City-States Are Our Future

I’m probably like most Canadians who are concerned about politics and actually follow the nonsense from day-to-day.

I tend to think of the upper levels of government first. My city tends to come last.

If you’re born and raised in Southern Ontario, like me, you probably think a lot about Ottawa, and then about Ontario.

Living in BC, I learned that in other parts of the country, that usually gets reversed: they think about their province first, and then Ottawa.

But the city tended to be “just there”.

That’s what’s got to change, because our future will be ever more local.

I don’t say that just out of worries. Even assuming globalisation continues apace, technology solves all our problems, and our lives go onward and upward in never-ending progress, some places will do significantly better than others.

Or, to put it another way, what happens in your city will matter, regardless of whether you believe the future’s rosy or filled with storm-clouds.

The title says “city-states” but perhaps “city-regions” would be an equally good term.

Take Toronto, where I live: you really can’t stop the city-region at the boundaries of the City of Toronto. Mississauga, Brampton, Oakville, Milton, Vaughan, Newmarket, Markham, Ajax, Whitby, etc. are all part of it.

Where it ends is interesting. Is Hamilton in the mix? I know a number of people who routinely commute to Toronto for work but live in Hamilton. Is Guelph or Kitchener-Waterloo in the mix? The connections are more tenuous, but there are some. Is Barrie in the mix? Same story.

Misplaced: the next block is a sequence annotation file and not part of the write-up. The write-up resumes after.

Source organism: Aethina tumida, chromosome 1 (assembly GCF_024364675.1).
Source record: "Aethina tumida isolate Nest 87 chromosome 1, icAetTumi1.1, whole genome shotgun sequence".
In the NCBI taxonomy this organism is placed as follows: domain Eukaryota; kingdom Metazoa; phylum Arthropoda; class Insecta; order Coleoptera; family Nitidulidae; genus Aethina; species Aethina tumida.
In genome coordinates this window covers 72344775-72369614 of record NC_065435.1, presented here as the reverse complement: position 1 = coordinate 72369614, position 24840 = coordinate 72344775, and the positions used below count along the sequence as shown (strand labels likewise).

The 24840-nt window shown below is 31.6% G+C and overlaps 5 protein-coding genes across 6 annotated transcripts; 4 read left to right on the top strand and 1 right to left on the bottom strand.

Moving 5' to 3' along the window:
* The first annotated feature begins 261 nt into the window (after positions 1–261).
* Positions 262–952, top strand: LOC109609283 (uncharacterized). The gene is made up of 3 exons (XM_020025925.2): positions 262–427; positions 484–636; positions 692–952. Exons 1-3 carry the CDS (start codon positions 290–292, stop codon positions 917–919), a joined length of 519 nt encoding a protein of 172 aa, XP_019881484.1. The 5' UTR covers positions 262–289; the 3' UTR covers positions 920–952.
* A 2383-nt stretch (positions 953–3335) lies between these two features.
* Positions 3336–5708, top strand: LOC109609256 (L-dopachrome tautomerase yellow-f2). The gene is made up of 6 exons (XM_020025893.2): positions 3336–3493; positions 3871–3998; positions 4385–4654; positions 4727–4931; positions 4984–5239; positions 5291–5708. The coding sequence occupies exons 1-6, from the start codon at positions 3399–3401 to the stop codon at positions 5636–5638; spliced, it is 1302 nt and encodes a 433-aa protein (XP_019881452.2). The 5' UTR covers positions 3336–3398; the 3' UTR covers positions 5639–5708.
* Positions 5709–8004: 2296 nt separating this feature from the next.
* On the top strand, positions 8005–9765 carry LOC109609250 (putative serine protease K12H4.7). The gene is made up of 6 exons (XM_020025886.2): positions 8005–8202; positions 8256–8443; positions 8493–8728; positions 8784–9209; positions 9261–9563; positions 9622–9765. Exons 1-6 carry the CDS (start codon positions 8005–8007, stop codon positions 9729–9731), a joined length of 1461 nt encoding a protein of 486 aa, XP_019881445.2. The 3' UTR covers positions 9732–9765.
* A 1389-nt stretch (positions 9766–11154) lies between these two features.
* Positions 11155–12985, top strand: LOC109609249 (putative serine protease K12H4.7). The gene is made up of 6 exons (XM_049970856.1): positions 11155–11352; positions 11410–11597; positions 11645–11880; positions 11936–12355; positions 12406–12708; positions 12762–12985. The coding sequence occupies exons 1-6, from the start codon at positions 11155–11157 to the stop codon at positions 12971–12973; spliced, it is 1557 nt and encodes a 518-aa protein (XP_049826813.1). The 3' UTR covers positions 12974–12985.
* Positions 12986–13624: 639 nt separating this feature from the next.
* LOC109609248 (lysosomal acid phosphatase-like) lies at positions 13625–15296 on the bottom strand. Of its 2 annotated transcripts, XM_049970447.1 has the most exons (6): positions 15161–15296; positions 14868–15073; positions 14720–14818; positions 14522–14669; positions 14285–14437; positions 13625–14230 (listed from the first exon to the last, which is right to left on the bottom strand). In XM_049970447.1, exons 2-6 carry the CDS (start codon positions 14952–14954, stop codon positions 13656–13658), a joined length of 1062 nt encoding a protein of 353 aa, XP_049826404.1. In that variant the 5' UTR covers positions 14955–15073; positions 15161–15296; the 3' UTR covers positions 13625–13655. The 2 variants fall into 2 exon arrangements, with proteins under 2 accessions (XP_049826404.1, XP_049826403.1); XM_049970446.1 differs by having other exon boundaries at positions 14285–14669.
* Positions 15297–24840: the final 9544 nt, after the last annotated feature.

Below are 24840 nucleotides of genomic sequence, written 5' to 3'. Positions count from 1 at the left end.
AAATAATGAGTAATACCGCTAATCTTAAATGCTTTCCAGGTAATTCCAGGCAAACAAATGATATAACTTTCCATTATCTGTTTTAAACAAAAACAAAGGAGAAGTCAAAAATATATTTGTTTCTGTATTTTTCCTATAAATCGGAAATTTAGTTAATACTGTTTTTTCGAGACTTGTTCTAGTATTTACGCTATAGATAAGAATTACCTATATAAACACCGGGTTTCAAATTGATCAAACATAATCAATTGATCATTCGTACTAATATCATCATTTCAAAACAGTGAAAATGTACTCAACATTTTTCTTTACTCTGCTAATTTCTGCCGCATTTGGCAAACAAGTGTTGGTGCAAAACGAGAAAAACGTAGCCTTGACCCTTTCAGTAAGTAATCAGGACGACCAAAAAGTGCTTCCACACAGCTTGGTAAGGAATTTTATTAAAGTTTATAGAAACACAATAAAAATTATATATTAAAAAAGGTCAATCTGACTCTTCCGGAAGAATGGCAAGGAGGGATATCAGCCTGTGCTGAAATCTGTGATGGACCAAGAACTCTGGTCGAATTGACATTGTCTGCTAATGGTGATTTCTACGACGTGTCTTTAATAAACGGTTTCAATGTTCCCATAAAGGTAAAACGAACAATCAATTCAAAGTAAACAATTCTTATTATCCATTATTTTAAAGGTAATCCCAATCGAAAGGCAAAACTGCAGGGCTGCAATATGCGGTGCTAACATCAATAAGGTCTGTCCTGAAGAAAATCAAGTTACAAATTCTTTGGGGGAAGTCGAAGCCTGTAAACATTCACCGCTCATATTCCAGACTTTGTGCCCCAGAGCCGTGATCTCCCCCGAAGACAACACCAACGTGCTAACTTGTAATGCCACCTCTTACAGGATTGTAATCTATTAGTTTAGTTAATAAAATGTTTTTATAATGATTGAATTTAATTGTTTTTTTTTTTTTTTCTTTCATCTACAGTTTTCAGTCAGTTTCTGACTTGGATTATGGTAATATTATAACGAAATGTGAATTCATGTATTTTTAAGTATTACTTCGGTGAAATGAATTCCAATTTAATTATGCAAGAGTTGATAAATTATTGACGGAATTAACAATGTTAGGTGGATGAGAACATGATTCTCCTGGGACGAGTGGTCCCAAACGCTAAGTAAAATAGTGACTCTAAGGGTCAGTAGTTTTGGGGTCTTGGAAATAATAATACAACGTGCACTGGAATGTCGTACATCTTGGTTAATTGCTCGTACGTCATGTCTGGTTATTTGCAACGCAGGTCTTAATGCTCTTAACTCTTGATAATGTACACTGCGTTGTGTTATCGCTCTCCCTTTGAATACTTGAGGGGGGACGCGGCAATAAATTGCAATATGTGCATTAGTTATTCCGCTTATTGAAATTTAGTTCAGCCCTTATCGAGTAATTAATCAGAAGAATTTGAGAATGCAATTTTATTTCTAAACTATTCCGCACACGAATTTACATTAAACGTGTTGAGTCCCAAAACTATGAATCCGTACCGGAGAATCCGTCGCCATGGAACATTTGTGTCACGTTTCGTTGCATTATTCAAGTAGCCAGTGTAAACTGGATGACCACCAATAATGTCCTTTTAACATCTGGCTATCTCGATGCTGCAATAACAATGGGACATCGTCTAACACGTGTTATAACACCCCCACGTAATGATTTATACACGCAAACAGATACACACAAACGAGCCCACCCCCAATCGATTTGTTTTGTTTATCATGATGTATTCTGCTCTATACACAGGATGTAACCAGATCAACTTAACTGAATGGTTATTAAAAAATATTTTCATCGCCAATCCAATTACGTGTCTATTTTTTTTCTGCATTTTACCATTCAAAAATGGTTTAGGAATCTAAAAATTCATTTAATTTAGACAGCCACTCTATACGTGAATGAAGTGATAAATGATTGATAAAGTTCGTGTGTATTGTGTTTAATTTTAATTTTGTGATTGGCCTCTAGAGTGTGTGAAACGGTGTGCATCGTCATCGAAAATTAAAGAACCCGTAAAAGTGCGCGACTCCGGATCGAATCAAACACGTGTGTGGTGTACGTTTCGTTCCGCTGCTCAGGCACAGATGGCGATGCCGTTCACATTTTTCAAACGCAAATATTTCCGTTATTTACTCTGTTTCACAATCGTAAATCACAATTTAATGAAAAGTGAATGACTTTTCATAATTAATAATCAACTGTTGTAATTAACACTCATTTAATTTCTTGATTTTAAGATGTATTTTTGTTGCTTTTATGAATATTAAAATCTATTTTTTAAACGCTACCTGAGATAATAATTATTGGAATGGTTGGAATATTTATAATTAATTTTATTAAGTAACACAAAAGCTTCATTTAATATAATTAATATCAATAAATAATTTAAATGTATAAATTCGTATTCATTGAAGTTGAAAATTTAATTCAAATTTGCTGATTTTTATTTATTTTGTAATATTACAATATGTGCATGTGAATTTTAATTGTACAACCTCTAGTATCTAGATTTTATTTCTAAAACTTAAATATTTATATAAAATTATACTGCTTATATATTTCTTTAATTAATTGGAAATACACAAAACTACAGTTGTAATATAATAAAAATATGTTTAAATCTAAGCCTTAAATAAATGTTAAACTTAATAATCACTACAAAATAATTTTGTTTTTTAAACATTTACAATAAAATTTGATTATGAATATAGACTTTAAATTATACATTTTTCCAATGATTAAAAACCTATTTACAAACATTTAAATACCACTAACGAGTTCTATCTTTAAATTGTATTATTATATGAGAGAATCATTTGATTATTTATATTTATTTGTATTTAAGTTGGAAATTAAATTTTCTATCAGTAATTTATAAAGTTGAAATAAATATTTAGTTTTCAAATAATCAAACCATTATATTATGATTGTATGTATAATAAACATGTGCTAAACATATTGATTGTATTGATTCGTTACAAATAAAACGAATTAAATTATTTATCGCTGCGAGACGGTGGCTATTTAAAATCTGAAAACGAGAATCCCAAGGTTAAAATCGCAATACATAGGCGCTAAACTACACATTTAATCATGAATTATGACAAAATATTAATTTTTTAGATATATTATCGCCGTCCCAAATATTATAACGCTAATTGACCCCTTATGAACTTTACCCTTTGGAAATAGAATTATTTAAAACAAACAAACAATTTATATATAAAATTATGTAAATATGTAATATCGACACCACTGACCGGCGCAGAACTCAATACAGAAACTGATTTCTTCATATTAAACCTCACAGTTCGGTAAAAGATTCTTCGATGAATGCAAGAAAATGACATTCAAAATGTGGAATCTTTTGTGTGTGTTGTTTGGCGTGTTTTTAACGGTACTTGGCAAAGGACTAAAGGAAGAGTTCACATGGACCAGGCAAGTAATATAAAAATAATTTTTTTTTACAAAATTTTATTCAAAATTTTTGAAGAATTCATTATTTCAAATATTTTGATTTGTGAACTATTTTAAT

There are those who would say Muskoka, Haliburton and the Kawarthas are in the mix; that Stratford is; that Niagara Falls is. Yes, we go to-and-fro, but they’re probably not integral to the region in the way closer-in places are.

So let me define a city-region: it’s a place where you need to build integrated transportation because people routinely travel around it.

Some cities do this with ring roads. Of course, you build one of those, and it gets built on both sides. So you end up building another … and another.

Massachusetts today wrestles with controlling the outside of the I-495 ring around Boston, because the Route 128 ring was jumped. London wrestles with trying to maintain green space outside the M25, where radials (M1, M40, M4, M3, etc.) lead away to suburbs on the “outside”. Paris long since jumped La Boulevard Périphérique. Helsinki has no less than three rings and is still expanding.